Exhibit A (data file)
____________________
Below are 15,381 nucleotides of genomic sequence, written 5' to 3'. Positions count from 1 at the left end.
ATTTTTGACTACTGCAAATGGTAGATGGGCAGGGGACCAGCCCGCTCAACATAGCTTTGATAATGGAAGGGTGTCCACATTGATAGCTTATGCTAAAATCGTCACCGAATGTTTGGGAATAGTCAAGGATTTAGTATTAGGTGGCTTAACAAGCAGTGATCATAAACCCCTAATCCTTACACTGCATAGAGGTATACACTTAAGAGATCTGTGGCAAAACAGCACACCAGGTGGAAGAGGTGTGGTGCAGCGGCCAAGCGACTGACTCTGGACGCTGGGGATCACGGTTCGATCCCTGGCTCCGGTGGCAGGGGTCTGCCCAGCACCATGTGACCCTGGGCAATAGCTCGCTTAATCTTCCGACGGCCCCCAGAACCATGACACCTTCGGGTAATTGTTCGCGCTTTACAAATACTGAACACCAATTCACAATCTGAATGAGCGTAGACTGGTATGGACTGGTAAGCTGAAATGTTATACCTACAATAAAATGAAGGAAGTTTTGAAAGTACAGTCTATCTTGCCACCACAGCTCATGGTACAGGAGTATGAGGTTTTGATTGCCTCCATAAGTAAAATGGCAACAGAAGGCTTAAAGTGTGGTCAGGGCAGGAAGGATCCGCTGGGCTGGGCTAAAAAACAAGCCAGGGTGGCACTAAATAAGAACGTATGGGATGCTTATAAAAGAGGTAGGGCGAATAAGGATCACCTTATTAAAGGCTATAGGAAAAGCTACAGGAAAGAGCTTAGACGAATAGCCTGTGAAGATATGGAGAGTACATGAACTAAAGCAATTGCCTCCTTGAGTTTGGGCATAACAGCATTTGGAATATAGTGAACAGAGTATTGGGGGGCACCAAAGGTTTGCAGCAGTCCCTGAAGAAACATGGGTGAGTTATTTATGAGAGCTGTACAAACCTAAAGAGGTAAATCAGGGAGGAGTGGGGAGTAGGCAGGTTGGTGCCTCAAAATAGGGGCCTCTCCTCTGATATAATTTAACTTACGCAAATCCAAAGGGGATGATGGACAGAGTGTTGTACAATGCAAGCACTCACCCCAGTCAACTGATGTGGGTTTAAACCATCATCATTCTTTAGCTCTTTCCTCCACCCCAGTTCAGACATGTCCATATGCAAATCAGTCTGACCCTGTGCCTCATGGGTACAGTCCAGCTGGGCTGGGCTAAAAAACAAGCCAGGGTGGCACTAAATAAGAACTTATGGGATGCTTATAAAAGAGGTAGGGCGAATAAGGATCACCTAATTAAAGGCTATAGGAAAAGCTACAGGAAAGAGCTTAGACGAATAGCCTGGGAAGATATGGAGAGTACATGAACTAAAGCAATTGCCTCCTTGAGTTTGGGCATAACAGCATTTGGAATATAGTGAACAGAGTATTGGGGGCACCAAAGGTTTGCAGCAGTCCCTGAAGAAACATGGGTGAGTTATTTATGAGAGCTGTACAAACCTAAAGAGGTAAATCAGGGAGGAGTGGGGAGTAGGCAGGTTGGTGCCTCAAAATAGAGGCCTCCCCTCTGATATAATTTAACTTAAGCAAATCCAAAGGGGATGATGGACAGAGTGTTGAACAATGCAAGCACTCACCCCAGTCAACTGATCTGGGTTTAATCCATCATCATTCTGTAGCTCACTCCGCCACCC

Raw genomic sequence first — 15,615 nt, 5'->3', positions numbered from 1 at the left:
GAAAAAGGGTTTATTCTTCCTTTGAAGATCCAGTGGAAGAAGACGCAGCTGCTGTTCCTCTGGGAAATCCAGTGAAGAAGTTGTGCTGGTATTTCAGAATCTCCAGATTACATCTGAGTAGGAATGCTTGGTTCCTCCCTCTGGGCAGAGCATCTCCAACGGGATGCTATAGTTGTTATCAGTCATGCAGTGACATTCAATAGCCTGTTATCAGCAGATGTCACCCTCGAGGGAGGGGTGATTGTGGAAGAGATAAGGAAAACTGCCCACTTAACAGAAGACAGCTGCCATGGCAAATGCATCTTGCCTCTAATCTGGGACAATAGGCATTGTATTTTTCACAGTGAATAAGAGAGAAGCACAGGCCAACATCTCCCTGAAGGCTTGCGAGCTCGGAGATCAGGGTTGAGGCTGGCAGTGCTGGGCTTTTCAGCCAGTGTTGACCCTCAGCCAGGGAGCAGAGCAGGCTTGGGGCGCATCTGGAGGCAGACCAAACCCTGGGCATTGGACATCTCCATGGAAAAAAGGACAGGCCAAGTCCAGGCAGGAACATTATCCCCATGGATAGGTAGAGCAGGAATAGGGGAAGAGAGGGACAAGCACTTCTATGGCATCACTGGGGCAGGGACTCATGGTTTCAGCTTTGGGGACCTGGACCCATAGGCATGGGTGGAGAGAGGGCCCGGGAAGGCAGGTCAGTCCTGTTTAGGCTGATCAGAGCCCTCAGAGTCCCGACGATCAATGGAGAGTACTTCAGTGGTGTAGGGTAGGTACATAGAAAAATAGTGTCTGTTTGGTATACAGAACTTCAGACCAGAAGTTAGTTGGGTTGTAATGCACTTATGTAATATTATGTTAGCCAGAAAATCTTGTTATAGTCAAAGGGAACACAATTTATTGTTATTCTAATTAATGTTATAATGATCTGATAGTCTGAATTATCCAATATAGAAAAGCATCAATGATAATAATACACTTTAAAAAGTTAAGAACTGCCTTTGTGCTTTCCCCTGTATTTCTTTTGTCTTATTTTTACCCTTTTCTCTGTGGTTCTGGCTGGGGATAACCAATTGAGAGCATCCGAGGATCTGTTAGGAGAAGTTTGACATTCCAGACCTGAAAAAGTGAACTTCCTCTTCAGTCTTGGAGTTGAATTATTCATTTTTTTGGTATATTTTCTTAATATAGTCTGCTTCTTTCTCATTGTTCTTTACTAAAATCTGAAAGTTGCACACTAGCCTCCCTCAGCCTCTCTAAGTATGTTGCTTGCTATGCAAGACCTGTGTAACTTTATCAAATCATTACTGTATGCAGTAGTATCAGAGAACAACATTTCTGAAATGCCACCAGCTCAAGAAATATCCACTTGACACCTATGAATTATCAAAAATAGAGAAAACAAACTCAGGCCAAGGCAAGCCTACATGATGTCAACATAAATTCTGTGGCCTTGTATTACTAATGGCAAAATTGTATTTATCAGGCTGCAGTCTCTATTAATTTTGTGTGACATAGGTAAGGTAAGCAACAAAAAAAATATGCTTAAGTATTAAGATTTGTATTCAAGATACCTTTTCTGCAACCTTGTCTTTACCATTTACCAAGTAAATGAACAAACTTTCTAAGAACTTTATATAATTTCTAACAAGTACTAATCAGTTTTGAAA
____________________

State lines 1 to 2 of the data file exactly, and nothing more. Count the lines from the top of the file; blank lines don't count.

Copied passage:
Below are 15,381 nucleotides of genomic sequence, written 5' to 3'. Positions count from 1 at the left end.
ATTTTTGACTACTGCAAATGGTAGATGGGCAGGGGACCAGCCCGCTCAACATAGCTTTGATAATGGAAGGGTGTCCACATTGATAGCTTATGCTAAAATCGTCACCGAATGTTTGGGAATAGTCAAGGATTTAGTATTAGGTGGCTTAACAAGCAGTGATCATAAACCCCTAATCCTTACACTGCATAGAGGTATACACTTAAGAGATCTGTGGCAAAACAGCACACCAGGTGGAAGAGGTGTGGTGCAGCGGCCAAGCGACTGACTCTGGACGCTGGGGATCACGGTTCGATCCCTGGCTCCGGTGGCAGGGGTCTGCCCAGCACCATGTGACCCTGGGCAATAGCTCGCTTAATCTTCCGACGGCCCCCAGAACCATGACACCTTCGGGTAATTGTTCGCGCTTTACAAATACTGAACACCAATTCACAATCTGAATGAGCGTAGACTGGTATGGACTGGTAAGCTGAAATGTTATACCTACAATAAAATGAAGGAAGTTTTGAAAGTACAGTCTATCTTGCCACCACAGCTCATGGTACAGGAGTATGAGGTTTTGATTGCCTCCATAAGTAAAATGGCAACAGAAGGCTTAAAGTGTGGTCAGGGCAGGAAGGATCCGCTGGGCTGGGCTAAAAAACAAGCCAGGGTGGCACTAAATAAGAACGTATGGGATGCTTATAAAAGAGGTAGGGCGAATAAGGATCACCTTATTAAAGGCTATAGGAAAAGCTACAGGAAAGAGCTTAGACGAATAGCCTGTGAAGATATGGAGAGTACATGAACTAAAGCAATTGCCTCCTTGAGTTTGGGCATAACAGCATTTGGAATATAGTGAACAGAGTATTGGGGGGCACCAAAGGTTTGCAGCAGTCCCTGAAGAAACATGGGTGAGTTATTTATGAGAGCTGTACAAACCTAAAGAGGTAAATCAGGGAGGAGTGGGGAGTAGGCAGGTTGGTGCCTCAAAATAGGGGCCTCTCCTCTGATATAATTTAACTTACGCAAATCCAAAGGGGATGATGGACAGAGTGTTGTACAATGCAAGCACTCACCCCAGTCAACTGATGTGGGTTTAAACCATCATCATTCTTTAGCTCTTTCCTCCACCCCAGTTCAGACATGTCCATATGCAAATCAGTCTGACCCTGTGCCTCATGGGTACAGTCCAGCTGGGCTGGGCTAAAAAACAAGCCAGGGTGGCACTAAATAAGAACTTATGGGATGCTTATAAAAGAGGTAGGGCGAATAAGGATCACCTAATTAAAGGCTATAGGAAAAGCTACAGGAAAGAGCTTAGACGAATAGCCTGGGAAGATATGGAGAGTACATGAACTAAAGCAATTGCCTCCTTGAGTTTGGGCATAACAGCATTTGGAATATAGTGAACAGAGTATTGGGGGCACCAAAGGTTTGCAGCAGTCCCTGAAGAAACATGGGTGAGTTATTTATGAGAGCTGTACAAACCTAAAGAGGTAAATCAGGGAGGAGTGGGGAGTAGGCAGGTTGGTGCCTCAAAATAGAGGCCTCCCCTCTGATATAATTTAACTTAAGCAAATCCAAAGGGGATGATGGACAGAGTGTTGAACAATGCAAGCACTCACCCCAGTCAACTGATCTGGGTTTAATCCATCATCATTCTGTAGCTCACTCCGCCACCC